VA Chief Information Officer Scott Blackburn Resigns

April 19, 2018
The Department of Veterans Affairs’ (VA) acting chief information officer (CIO), Scott Blackburn, has resigned from his position, effective immediately.

The Department of Veterans Affairs’ (VA) acting chief information officer (CIO), Scott Blackburn, has resigned from his position, effective immediately.

Blackburn, who had been appointed as the department’s acting CIO since October 2017, announced his resignation on Twitter this week, noting that it will be a “bittersweet moment” in his career without getting into more details about why he would be leaving. The VA will replace Blackburn with Camilo Sandoval, a former Trump campaign director of data operations, according to media reports.

As CIO, Blackburn was in charge of VA’s Office of Information and Technology, and when he took over the role last year, one of his top projects was replacing VA’s legacy EHR (electronic health record) system, called VistA, by adopting the same platform as the U.S. Department of Defense (DoD), a Cerner EHR system.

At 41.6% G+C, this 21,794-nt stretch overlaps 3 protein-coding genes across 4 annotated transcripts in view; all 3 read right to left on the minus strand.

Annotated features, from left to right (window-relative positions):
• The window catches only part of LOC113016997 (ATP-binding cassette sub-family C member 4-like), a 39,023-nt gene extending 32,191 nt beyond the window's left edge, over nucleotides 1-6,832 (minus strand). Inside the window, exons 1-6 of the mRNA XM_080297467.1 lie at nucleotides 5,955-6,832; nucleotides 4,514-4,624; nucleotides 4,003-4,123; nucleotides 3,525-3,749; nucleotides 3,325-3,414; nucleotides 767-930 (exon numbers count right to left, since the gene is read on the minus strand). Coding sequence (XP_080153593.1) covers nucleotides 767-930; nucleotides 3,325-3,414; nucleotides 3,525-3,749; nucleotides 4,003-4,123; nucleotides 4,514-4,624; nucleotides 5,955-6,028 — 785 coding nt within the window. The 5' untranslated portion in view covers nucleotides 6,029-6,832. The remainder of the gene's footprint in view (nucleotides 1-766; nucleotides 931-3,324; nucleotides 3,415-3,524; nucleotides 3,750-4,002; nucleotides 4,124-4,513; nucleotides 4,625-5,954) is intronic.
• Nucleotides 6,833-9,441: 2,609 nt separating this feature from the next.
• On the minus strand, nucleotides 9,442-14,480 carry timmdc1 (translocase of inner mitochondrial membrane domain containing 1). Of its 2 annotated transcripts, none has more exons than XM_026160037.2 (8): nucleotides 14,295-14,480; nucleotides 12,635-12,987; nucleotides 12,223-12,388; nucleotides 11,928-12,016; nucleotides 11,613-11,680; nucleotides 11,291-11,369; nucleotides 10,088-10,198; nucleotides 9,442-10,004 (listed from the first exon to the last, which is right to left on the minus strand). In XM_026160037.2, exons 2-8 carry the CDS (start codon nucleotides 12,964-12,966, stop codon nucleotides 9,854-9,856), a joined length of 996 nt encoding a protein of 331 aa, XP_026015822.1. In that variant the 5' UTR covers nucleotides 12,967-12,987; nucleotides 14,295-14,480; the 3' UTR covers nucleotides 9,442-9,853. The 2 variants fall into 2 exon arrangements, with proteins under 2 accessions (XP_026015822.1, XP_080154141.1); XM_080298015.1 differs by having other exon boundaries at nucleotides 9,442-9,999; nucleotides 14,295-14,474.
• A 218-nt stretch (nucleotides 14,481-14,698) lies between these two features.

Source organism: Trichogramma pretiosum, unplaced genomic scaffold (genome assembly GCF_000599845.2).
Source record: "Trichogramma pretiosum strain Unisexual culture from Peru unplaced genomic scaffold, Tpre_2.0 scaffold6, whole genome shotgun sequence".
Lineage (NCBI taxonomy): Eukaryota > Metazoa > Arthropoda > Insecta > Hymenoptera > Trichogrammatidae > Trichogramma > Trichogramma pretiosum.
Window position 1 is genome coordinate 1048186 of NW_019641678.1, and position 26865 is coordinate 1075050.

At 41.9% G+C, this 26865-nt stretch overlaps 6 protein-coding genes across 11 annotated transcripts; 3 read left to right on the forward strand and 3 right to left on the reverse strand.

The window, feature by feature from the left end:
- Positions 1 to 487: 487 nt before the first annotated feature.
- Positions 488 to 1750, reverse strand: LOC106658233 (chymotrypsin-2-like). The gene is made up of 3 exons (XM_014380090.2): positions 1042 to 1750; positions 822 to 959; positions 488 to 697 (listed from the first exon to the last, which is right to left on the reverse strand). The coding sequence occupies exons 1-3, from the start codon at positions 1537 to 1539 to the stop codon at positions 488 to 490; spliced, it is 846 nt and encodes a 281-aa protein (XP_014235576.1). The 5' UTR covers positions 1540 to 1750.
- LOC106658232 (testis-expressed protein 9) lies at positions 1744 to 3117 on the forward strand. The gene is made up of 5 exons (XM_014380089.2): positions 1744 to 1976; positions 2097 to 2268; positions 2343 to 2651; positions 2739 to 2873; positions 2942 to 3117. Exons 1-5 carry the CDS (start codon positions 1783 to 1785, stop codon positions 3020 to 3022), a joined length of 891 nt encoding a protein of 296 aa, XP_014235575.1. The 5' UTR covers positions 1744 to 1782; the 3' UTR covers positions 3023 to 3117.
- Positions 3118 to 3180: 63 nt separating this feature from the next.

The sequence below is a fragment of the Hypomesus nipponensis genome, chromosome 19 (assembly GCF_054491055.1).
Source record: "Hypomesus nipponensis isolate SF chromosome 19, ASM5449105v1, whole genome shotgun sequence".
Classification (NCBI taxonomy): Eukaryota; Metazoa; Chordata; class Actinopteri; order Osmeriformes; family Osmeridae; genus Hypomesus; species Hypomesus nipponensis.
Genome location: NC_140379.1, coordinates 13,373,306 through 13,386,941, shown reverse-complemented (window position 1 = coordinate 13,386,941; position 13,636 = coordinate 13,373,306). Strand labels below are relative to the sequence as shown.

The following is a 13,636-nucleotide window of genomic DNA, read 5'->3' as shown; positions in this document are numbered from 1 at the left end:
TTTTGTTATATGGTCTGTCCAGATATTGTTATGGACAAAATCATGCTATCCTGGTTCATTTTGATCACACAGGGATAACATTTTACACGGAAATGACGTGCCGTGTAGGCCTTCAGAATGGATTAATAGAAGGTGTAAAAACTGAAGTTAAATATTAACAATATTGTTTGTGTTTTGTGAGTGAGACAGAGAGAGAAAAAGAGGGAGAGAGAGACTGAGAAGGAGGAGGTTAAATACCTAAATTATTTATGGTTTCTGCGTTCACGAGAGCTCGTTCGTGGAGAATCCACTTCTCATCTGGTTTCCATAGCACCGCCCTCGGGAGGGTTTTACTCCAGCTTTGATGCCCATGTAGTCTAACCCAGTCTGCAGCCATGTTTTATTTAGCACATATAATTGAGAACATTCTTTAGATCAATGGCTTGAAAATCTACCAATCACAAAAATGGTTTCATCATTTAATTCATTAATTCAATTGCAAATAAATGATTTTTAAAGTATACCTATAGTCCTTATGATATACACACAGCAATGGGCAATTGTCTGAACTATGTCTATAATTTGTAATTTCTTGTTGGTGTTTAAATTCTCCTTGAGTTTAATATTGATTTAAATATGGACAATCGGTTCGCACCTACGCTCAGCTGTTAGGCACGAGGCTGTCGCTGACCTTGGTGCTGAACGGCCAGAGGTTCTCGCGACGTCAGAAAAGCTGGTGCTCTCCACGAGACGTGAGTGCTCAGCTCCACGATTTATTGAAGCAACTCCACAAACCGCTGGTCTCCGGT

But now, the resignation of Blackburn, coming just weeks after President Trump ousted VA Secretary David Shulkin, M.D., will only lead to more questions about the status of the VA-Cerner EHR deal. Reports have surfaced in recent months that the VA-Cerner contract, which has not yet been signed, will be in the $10 billion range, making it one of the largest health IT implementations in history. The hefty cost has concerned Congressional members since that $10 billion figure doesn’t even include infrastructure improvements or implementation support.

What’s more, negotiations between VA and Cerner have been delayed. In December, Secretary Shulkin announced “a strategic pause” in the EHR acquisition process, with the purpose being to conduct an assessment of national interoperability language contained in the Request for Proposal that would ultimately support an EHR contract award. MITRE Corporation would be conducting the external assessment and Shulkin said earlier this month that MITRE provided the VA with 51 recommendations, and that the agency was building these into the contract with Cerner.

In January, Blackburn said that “The Cerner implementation will take about a decade. If it’s starting in the northwest quadrant of the country and moving east, those on the Eastern Seaboard are going to be using VistA for about 10 years [more] or so.”

Meanwhile, according to a report in Federal News Radio, “Acting officials now hold nearly all of VA’s top leadership positions, including the secretary, undersecretaries for the Veterans Health Administration and Veterans Benefits Administration, and now the CIO. Many of those positions have been open for nearly 400 days.”

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